I wrote on Wednesday that it’s easy to understand “the Palestinian leadership’s unwillingness to give up on a struggle that has lined their pockets for generations.” But how will the Fatah and Hamas leadership keep wetting their beaks after the Sunni oil money dries up? Saudi Arabia heir apparent Mohammed bin Salman is a genuine modernizer (albeit not a reformer) who isn’t afraid to play hardball to further his interests. Snapping the wallet shut, even briefly, might be enough to get the Palestinians’ attention.

Here’s the bullet-point list of local changes, each of which has the benefit of increasing Israeli security while reducing Iran’s ability to meddle:

• Internationally recognized Israeli annexation of the Jordan Valley cuts off one route for Iranian arms into the West Bank.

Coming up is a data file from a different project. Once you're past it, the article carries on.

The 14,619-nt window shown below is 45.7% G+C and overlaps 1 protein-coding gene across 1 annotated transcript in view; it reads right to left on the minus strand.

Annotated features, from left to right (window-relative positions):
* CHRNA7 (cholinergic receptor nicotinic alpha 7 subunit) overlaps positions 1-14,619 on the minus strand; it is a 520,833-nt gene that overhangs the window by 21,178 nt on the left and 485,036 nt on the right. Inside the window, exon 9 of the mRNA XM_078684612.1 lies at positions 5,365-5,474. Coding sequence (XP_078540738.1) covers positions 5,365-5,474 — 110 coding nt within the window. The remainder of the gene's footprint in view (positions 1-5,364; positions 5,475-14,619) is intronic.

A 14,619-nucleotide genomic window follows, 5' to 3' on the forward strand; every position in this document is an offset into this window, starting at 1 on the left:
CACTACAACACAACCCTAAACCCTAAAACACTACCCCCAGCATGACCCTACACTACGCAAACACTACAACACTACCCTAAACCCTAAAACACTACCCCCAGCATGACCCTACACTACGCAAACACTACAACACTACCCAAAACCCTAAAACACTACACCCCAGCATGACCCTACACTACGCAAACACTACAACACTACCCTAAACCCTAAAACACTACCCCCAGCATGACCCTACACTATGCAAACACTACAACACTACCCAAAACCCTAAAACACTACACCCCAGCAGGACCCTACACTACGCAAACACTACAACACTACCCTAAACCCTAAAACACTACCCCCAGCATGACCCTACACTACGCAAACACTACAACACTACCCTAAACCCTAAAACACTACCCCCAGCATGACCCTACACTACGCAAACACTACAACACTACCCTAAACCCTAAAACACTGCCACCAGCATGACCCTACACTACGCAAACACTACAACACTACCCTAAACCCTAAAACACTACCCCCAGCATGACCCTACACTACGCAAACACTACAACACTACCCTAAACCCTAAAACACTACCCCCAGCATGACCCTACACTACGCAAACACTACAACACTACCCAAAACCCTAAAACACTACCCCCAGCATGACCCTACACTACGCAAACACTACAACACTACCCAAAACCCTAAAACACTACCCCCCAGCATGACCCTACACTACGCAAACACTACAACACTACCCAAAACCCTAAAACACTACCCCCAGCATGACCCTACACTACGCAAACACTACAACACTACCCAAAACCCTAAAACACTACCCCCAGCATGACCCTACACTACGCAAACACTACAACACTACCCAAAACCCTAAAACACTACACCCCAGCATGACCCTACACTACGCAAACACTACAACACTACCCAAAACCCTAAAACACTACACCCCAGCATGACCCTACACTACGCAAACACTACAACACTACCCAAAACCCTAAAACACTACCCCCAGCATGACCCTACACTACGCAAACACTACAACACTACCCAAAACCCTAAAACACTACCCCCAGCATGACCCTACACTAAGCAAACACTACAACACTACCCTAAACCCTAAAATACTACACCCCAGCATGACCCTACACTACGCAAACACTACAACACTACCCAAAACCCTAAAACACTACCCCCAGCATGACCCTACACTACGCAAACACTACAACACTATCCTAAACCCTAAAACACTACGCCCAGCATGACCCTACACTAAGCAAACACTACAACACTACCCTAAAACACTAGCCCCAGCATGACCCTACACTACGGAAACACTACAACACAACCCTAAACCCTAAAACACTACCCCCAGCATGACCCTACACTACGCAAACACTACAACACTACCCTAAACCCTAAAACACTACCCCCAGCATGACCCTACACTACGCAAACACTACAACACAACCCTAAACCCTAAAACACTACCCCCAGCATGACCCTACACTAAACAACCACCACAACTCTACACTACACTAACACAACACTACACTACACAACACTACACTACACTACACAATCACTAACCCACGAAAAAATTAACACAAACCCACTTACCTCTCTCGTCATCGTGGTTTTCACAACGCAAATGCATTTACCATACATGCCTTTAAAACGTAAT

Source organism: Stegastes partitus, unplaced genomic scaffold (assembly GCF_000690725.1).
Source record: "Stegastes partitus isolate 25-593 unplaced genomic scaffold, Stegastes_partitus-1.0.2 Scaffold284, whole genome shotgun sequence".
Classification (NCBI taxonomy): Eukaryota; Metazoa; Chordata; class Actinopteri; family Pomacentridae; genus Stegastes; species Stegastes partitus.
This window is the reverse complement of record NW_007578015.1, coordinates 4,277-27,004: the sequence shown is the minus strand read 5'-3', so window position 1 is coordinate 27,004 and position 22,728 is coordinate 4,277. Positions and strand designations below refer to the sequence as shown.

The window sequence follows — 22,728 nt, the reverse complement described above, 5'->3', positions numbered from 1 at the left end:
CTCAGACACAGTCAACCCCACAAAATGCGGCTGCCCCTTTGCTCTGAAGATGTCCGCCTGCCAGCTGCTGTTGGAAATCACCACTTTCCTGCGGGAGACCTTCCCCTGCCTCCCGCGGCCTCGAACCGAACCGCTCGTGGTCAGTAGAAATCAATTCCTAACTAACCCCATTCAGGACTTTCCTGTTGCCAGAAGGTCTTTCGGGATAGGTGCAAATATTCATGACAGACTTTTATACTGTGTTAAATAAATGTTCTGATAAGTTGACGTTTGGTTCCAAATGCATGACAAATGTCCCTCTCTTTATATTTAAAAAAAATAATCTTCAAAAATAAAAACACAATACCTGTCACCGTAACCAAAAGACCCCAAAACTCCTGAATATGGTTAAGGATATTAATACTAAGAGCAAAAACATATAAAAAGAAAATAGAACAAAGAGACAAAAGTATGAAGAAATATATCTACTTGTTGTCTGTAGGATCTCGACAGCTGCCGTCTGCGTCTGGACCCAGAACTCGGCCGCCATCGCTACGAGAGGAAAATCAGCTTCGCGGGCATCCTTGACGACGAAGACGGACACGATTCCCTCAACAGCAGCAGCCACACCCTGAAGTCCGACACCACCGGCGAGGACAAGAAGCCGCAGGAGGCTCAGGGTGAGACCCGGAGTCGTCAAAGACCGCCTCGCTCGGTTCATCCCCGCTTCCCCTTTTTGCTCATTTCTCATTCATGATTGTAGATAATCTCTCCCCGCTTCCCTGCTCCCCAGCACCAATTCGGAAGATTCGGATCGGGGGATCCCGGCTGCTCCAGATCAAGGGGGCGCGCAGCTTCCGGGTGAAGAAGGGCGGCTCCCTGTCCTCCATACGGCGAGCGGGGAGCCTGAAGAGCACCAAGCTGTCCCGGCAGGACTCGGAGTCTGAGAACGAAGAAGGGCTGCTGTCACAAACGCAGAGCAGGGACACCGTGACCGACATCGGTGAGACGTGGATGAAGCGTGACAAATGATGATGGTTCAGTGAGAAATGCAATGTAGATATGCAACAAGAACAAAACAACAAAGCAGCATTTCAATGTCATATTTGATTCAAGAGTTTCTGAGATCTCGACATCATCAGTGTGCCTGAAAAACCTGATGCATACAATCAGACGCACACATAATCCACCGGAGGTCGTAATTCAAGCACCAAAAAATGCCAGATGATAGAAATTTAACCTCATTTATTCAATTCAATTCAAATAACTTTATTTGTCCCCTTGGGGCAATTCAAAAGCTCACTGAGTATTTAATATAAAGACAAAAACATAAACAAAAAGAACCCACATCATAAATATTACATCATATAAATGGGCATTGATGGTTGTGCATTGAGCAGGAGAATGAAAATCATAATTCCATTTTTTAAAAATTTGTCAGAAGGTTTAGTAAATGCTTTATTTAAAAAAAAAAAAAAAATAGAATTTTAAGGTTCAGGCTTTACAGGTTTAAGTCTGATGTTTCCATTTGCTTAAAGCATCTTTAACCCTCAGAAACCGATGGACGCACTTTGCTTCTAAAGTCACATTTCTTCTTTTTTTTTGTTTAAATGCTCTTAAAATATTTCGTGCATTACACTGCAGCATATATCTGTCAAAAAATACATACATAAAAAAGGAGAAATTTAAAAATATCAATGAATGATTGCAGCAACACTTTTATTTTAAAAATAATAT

• Ditto Gaza and the expanded Palestinian areas on the Egyptian border, now that Egypt is a partner.

• Big buckets of Saudi + Gulf States oil money reduce Iranian influence in Palestine.

Also keep in mind that under PtoP, Palestine only becomes a state in stages, as they fulfill the plan’s conditions. Each stage further reduces Iranian influence, which in recent years has become the primary security concern of Israel and the Sunni Arab states. Jim Hanson, President of Security Studies Group and who served in U.S. Army Special Forces, wrote earlier this month:

Iraq felt a strong increase in Iranian influence after the American drawdown began under President Obama in 2009. Lebanon has always felt the touch of the mullahs through Hezbollah and that power has grown over the past decade as well. Since then the civil war in Syria and relative weakness of Hafez al-Assad’s rule in Syria allowed it to fall into Tehran’s orbit as well.